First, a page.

Every company gives a part of its earnings or a portion of its cash flow to its shareholders. This ratio is called the payout ratio. The payout ratio is the ratio between the dividend paid by the company and the income earned during a particular period. The payout ratio is denoted in percentages and implies the proportion of the earnings given out to shareholders. It can also be used as an indication of the retained earnings of the company.Highlights
Suppose a company JD limited announces a dividend of rupees 2,000 INR for the financial year 2020. Its net profit as per the income statement is rupees 10000 INR. In this case, the ratio will be 2000 / 10000 or 0.2 or 20%
In the above example, we see that if a company earns a profit of a 100 and gives out 20 in the form of dividends, it means that it retains 80 in the form of its retained earnings. Thus we can say
dividend payout ratio + retention ratio = 1 or
1 - dividend payout ratio = retention ratio
The payout ratio is a very significant factor that an investor considers before parking money in any investment. While considering payout ratios a few other things that an investor might want to consider. One factor is the maturity stage of the company. For instance, if a company was founded in the year 2020 and in the year 2021 it distributes 30% of its net income as dividends, then it is not a very good sign. It would somewhat be frowned upon- this is because, in the initial years, it is good to retain the earnings to supplement the growth of a new business. On the other hand, if the company is mature, then a reasonable payout ratio would be considered an indication of solid performance and good management of the company and would attract investors to invest in the company's shares.
Another factor when judging a company using its payout ratio is the industry that the company belongs to. Some market sectors are constantly evolving- they need to invest heavily in research and development to even survive in the market. One such industry is the technology industry. Due to the heavy investments required for frequent upgradation, the companies may not give out high dividend payments. Often technology stocks also give zero dividends. While the dividends or payout ratio may be zero, the company may be performing well, and the market value of its shares may be improving because of the continuous evolution in its technology and performance.
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The dividend payout ratio is helpful for investors to decide what kind of returns they can expect. The total shareholder return is a total of the dividends and capital returns that they receive. A high payout ratio is indicative of lower profits being ploughed back. Investors looking for regular income can eye such shares. On the other hand, companies with a low payout ratio register a reasonable growth rate. So investors eyeing capital gain could look at such shares. Thus we see how the knowledge of payout ratios help investors in choosing their investments. However, like any other financial metric, the payout ratio alone may not be the best indicator. The fundamental analysis of the company must be glanced at before an investor takes a final call.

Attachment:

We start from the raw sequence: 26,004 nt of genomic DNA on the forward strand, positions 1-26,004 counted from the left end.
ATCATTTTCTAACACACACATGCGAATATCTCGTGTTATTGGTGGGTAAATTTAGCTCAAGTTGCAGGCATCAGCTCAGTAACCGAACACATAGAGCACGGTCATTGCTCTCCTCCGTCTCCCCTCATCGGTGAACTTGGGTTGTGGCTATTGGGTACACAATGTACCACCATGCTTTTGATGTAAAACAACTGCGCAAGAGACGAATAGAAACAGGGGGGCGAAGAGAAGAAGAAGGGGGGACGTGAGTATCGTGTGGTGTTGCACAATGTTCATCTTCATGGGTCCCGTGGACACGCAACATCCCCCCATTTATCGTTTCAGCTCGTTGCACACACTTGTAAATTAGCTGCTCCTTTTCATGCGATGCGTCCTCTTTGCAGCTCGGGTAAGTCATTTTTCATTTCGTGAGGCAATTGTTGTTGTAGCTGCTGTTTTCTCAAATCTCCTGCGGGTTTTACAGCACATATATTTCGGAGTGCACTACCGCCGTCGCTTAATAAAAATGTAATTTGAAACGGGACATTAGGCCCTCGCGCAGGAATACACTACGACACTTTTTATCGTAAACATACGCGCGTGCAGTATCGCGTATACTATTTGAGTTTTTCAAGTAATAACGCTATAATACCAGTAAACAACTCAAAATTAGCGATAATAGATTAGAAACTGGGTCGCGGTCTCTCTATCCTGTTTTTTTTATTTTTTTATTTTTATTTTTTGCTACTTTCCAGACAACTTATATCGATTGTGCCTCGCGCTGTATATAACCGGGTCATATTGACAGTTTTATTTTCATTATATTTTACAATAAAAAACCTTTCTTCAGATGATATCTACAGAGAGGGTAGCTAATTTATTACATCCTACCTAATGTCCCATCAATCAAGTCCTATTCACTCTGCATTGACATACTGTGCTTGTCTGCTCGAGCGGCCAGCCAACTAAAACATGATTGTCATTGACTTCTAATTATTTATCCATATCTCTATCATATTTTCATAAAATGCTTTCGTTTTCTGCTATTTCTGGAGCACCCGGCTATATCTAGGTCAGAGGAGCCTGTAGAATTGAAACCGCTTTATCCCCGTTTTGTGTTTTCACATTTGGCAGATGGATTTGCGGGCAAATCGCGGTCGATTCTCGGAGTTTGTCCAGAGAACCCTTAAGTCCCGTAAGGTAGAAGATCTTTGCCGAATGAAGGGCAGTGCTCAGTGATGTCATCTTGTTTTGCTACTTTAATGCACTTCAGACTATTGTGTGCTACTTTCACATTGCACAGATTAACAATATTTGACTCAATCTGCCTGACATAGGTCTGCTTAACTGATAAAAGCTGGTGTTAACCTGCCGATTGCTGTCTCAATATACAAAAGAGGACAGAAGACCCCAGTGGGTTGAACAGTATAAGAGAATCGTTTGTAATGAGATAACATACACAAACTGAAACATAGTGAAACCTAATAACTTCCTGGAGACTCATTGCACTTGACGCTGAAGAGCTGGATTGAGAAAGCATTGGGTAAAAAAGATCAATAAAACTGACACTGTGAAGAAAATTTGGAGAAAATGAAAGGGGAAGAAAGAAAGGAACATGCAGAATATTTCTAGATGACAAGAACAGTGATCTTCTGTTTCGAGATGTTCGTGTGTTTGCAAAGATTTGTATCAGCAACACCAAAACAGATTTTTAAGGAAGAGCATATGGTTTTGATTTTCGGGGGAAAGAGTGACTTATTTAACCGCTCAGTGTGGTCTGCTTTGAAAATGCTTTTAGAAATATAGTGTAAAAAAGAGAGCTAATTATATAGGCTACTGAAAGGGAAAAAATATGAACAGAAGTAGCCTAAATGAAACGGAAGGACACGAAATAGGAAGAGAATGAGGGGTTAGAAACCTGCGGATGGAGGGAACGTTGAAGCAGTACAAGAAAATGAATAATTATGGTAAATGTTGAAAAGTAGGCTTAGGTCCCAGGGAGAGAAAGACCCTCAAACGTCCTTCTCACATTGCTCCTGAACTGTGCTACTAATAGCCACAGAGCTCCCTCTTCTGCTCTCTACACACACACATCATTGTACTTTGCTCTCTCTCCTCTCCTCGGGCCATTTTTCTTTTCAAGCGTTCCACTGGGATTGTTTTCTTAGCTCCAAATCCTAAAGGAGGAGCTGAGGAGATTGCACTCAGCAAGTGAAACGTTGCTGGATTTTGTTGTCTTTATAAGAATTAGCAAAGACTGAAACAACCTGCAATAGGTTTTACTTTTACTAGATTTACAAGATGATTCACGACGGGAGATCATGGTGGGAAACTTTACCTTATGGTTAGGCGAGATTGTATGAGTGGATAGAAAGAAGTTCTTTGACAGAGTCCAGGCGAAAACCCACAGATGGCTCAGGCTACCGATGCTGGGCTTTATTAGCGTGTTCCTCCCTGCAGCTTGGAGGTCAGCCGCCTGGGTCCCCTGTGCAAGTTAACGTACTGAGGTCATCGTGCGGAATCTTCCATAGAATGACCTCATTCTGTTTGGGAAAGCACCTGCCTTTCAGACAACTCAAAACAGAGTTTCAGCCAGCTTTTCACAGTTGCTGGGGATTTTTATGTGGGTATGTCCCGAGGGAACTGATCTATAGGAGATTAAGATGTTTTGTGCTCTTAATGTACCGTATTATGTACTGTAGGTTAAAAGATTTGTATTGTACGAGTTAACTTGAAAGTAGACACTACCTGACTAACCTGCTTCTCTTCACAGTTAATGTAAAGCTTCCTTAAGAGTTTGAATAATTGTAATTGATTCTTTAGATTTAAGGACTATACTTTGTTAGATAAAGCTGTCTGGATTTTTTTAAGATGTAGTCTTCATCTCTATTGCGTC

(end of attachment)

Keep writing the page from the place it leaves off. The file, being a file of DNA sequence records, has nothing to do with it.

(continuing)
The retention ratio is the part of earnings that companies do not distribute to the shareholders but instead keep back in the organisation as retained earnings. The retention ratio is impacted by the payout ratio and vice versa. They are indirectly related, i.e. if one increases, the other decreases.
Retention ratio = (Net income – dividend distributed)/ Net income
Or Retention ratio = retained earnings/ net income
The retention ratio differs from one company to the other. The retention ratio is very high for new companies- being in the nascent stages, a business needs more research and development, the latest technology and machinery. Similarly, biotechnology companies often have a high retention rate because technologies and dimensions of the health sector are ever-evolving. While on the other hand, mature companies have investors who have high dividend expectations, there the payout ratios are high.
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Retention ratios keep fluctuating from time to time. As companies grow, they may be able to pay out more. Cyclical companies may decide on payout depending on the external market forces. Blue-chip companies may either extend increasing payouts or constant payouts over time.
No optimal or golden payout ratio exists. Any such prescription is highly subject to the stage of growth of a business, the stage of the business cycle in the economy, the expansion goals of a company, the expenses, revenues and contingencies experienced during an accounting period, investor sentiments, market sector conditions, project-specific profit plough back requirements etc. As a result, the optimal rate for one company may not be helpful for another. Similarly, a company's optimal rate today may differ from its optimal rate a decade later.